Hugh Hefner's influence lives on in his particular brand of “feminism”

It’s Hefner’s puritanism – not his liberalism – that’s keeping so many of us in check today.

NS

Sign Up

Get the New Statesman's Morning Call email.

September has been a difficult month in terms of losses to feminism. First we saw the death of Kate Millett, the radical second-wave author of Sexual Politics. Now it’s been the turn of Hugh Hefner, the Playboy publisher who once described himself as “a feminist before there was such a thing as feminism”.

Obviously it would be difficult to say which of the two fought the hardest for women. Would it be Millett, who sought to liberate us from the bounds of patriarchy, or Hefner, who sought to free us from body hair, inner lives and clothes? An impossible call to make. Still, if it came down to the question of whose brand of feminism has won the day, there’s an easy answer to that.

Hefner feminism is all around us. It’s the feminism of pre-teen girls seeking designer vaginas; of men who rent out vaginas and wombs; of women who diet, shave, starve and never say no. We’re not free from oppression, but oppression is no longer stigmatised. Isn’t that enough?

In a 2007 interview with Esquire magazine, Hefner described himself as a champion of “sexual liberation”. By which he meant not the liberation of women as a sex class, but the liberation of women to be fucked. Same difference, some might say. Certainly, anyone who dared to raise an objection would surely have been dismissed by Hugh as the wrong sort of feminist.

“Unfortunately,” commented Hefner, “within feminism, there has been a puritan, prohibitionist element that is antisexual.” He then went on to quote extensively from Dworkin’s Intercourse and Brownmiller’s Against Our Will. Or rather, he didn’t, since he knew what these women thought anyhow. Besides, they weren’t fuckable and didn’t have cotton tails stuck to their arses, so what was the point of reading a word they’d written?

Satisfying though it is to say that Hefner was never a real feminist – for him it was always a marketing tool, a game – it’s worth considering how far his view of women has come to align itself with what passes for feminism today. Very few young women would now dare take the line that women are exploited and abused because of their biological sex.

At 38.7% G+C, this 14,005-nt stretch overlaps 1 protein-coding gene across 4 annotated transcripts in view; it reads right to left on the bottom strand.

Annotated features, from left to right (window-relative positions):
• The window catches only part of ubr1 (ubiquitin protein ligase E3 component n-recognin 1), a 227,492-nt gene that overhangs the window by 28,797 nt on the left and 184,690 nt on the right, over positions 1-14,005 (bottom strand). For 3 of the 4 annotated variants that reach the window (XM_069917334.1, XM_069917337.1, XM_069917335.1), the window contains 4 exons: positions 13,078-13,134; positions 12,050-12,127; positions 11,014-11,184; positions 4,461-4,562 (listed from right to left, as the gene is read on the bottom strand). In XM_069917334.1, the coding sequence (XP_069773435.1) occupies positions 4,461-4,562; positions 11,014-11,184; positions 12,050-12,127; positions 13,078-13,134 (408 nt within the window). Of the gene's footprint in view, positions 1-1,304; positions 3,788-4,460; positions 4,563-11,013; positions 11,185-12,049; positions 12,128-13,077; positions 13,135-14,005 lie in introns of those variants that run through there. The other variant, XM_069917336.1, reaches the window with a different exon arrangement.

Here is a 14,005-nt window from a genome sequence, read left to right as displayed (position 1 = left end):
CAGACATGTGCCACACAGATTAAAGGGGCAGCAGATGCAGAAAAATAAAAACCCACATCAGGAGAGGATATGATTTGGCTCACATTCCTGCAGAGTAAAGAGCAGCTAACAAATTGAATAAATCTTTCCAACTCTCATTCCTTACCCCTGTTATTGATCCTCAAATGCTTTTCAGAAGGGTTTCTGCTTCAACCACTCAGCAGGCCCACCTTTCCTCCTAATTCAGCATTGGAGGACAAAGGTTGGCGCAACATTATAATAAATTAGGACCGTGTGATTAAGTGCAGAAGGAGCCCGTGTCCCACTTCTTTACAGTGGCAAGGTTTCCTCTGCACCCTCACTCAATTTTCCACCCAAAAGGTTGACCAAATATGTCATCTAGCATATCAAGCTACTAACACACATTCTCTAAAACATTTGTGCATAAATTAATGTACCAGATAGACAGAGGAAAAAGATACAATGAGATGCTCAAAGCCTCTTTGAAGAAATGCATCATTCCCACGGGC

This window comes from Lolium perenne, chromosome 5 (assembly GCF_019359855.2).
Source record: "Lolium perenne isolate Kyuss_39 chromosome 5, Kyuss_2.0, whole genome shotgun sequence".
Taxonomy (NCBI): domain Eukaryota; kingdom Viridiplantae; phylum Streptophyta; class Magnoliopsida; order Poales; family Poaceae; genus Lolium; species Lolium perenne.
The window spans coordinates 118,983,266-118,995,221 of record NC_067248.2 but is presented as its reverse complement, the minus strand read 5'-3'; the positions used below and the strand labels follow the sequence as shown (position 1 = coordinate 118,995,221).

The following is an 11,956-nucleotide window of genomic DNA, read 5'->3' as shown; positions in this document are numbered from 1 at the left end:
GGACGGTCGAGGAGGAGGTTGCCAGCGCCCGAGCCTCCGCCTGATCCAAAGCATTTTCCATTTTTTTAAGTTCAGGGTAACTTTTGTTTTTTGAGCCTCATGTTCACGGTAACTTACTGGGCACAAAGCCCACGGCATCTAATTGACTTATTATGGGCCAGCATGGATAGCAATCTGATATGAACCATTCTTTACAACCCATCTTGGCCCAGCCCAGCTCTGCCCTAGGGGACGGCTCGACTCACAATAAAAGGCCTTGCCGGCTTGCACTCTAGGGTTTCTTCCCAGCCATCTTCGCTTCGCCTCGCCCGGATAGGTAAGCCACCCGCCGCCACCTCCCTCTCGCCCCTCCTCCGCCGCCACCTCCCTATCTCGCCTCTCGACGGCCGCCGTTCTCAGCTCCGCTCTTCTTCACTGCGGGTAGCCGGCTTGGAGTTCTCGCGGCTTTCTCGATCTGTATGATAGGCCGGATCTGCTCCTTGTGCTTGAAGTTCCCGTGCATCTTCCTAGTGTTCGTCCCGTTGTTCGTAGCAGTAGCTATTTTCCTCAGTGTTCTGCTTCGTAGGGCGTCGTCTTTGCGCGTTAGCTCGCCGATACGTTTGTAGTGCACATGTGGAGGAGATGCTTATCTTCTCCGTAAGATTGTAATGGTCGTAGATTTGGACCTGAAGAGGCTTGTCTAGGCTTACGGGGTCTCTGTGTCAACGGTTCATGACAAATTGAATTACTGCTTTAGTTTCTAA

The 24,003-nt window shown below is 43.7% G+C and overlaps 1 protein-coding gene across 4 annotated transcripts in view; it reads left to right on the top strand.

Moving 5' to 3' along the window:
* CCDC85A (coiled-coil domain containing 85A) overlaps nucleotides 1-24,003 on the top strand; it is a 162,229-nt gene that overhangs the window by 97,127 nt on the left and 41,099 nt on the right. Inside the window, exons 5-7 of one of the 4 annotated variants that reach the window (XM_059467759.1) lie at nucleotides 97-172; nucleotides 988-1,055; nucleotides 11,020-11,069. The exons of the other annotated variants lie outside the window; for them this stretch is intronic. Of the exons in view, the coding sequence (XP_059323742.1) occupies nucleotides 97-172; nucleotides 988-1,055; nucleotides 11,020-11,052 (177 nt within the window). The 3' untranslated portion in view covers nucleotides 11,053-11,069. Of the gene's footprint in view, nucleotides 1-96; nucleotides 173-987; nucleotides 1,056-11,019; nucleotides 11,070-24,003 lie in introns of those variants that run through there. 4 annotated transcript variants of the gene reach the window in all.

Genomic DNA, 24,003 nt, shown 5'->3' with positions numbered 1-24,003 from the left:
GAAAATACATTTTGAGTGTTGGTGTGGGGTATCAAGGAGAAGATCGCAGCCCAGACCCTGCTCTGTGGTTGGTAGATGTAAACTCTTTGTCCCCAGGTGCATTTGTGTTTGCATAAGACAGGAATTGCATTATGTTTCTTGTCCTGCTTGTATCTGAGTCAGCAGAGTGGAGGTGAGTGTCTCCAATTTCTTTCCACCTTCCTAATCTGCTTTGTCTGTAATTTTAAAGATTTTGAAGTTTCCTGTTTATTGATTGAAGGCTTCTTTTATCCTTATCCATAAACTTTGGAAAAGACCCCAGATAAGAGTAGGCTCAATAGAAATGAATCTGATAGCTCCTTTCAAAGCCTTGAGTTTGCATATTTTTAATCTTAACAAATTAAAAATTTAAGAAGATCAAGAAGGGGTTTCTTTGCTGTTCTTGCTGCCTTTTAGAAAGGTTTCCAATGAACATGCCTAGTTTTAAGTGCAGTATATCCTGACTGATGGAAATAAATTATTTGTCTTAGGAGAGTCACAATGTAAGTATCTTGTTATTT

We put it all down to “stigmas”, to “phobias”, to that “puritan, prohibitionist element” that needs to be rooted out and held up for public humiliation. Feminists who oppose pornography or prostitution are routinely deemed ignorant, sexphobic or prejudiced against women who work in those industries. Major political parties and student bodies push for the liberalisation of laws prohibiting the exploitation of female flesh. It’s easy to dismiss Hefner as a dirty old man taking feminism’s name in vain; when he told women they were the real bigots, we believed him.

The trouble is, Hefner was half-right, and in a world that silences women, half-right is all a man needs to be. The denial of female sexuality is real. The insistence that female sexual pleasure doesn’t matter is of huge political significance. Yet anyone who really cared about that wouldn’t focus on telling young, large-breasted women to loosen up and open their legs.

They’d focus on issues that prevent women of all ages from having happy, healthy, fulfilling sex lives. Issues such as FGM, birth injuries, vaginismus, post-menopausal dryness, the neglect of female bodies in medical research, the misrepresentation of non-penetrative sex as “not real sex”…  These are issues that relate to the interior lives of women, not just the number of holes via which one might enter them.

Of course Hefner had little time for such things. The reason why? Because, like all ageing playboys defending their right to fuck silent women, he was really the one with hang-ups about sex, the one so terrified of female sexual and reproductive power he had to sanitise it in glossy magazine shoots, reducing real, live women to airbrushed skin and compliance.

The Playboy vision of women is utterly joyless. It’s one built on fear. There are few things more puritanical than pathologising women who make their own demands regarding sex. It’s Hefner’s puritanism – not his liberalism – that’s keeping so many of us in check today.

So rest in peace, Hugh, you great big pearl-clutching, woman-phobic conservative. Right now your feminism lives on. Still, let’s hope a more open-minded, truly sex-positive version comes to replace it.

Glosswitch is a feminist mother of three who works in publishing.